Chapter two discusses these correspondences while focusing on the relationship between the evolution of Marxist Humanism and critical theory. Chapter six, on the other hand, shows how these correspondences view the historical configurations of the dialectic of the necessity and freedom while elaborating on automated production and a future post-capitalist society. Similarities between their standpoints are numerous: theoretically, for both, Marx’s The Economic and Philosophic Manuscripts of 1844 were significant, and both see them in unity with Marx’s later works. Practically, both also supported the radical movements developed in the 1960s. More importantly, they share the worries of finding strategies to fight against the capitalism still alive and resilient notwithstanding the wars, the crises and the emergence and growth of the communist orbit. Their differences, which can be seen among others in Marcuse’s preface to Marxism and Philosophy in 1957, are also noteworthy. Here, Marcuse thinks that revolutionary class in-itself is simultaneously an economic, political and philosophical category, while thinking that Dunayevskaya ignores this.
Chapters three and four trace the development of Marcuse’s Hegelian Marxism, critical theory and value theory, the former focusing on the Hegel’s significance in this development, whereas the latter concentrates more on the impact of Marx’s thought. Chapter five weighs Habermas’ reading of the Grundrisse against that of Marcuse. Whereas Habermas sees a rupture between the Grundrisse and Capital for which Marx ignores, in Capital, that ‘the labour theory of value is contingent on the level of development of science and technology’ (97), Marcuse sees a consistency between the two, a view shared by Dunayeskaya and developed in her Marxism and Philosophy as well.
Before the conclusion, the last two chapters discuss and critically evaluate the interpretation of Marx’s value theory given by Moishe Postone, in two steps: first in the Grundrisse (chapter seven), then in Capital (chapter eight). Postone agrees with Marcuse on two important points: on abstraction being the function of capitalist system, and on the significance of the relationship between ‘Marx’s method and the social relationship associated with abstract labor’ (165).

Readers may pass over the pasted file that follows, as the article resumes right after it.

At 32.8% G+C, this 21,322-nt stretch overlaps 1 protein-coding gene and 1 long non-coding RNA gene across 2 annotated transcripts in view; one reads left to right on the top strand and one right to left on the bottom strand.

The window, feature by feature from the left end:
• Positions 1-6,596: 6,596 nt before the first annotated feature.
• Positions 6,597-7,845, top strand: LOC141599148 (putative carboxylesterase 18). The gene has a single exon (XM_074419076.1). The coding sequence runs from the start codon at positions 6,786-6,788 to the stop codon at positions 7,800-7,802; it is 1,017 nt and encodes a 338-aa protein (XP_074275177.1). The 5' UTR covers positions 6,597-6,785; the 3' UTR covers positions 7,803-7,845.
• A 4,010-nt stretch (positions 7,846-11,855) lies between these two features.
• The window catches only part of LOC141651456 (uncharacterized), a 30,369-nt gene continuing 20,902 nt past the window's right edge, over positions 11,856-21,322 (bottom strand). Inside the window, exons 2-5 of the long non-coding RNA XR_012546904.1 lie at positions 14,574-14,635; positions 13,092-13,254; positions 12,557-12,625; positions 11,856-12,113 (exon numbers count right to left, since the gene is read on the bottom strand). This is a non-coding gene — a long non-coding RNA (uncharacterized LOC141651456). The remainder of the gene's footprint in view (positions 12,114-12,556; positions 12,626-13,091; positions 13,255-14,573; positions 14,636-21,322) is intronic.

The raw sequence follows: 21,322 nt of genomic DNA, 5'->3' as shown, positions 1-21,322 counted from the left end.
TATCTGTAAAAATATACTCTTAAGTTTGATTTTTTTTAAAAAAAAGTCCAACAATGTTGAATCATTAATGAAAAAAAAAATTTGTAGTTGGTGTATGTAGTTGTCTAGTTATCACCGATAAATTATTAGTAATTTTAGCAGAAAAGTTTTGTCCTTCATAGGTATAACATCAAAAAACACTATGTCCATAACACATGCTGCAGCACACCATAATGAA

But their views diverge on several occasions. Although Marcuse recognizes the twofold concept of labor developed by Marx: ‘specification of the internal workings of capitalist production, determination of its social relations, and creation of the conditions of post-capitalist society’ (145), the further development of this is left to Postone. In so doing, Postone, similar to Marcuse, sees the ‘effect of the abstract labor on concrete labor’ (146) and the determination of the concrete labor, a point seemingly missing in Marcuse’s account. Unlike several thinkers in the Frankfurt School who criticize capitalism either ‘from the “standpoint” of labor or, as well (in the case of Habermas), Marx’s alleged affirmation of that labor even within his (Marx’s) critique of capitalism’ (147), Moishe sees it from a Marxian reading that imparts from the critique of labour. According to Postone, although Marx’s analysis in the Grundrisse entails both inclusion of the notion of labour while going beyond it, ‘Marx’s theory of abolition and transformation of labour is […] one sided’ (159). For a fully developed concept of abstract labour, one has to return to Capital, where the concept of socially necessary labour time is elaborated upon. Marx develops this in part four of Capital, ‘The Production of Relative Surplus Value’. One merit of Postpone, in contradistinction with Marcuse, is his elaboration on this point. In this way, whereas in his interpretation of the concept of necessity, Marcuse relates ‘Marx’s dialectic with the history of class society’ (162) and ‘argues that social necessity is intrinsic to class society generally, Postone shows that social necessity is characteristic of only one form of class society, that is, the capitalist form.’ (163) Another noteworthy point is related to alienation. For Marcuse, alienation is twofold: a ‘side effect of the expenditure of abstract labour and hence production of value’, and ‘the emergence of concrete labour as a mere form of appearance of abstract labour.’ For Moishe, in his turn, ‘the alienation is centrally that of the dimension of concrete labor, its appropriation by capital’ (188-189).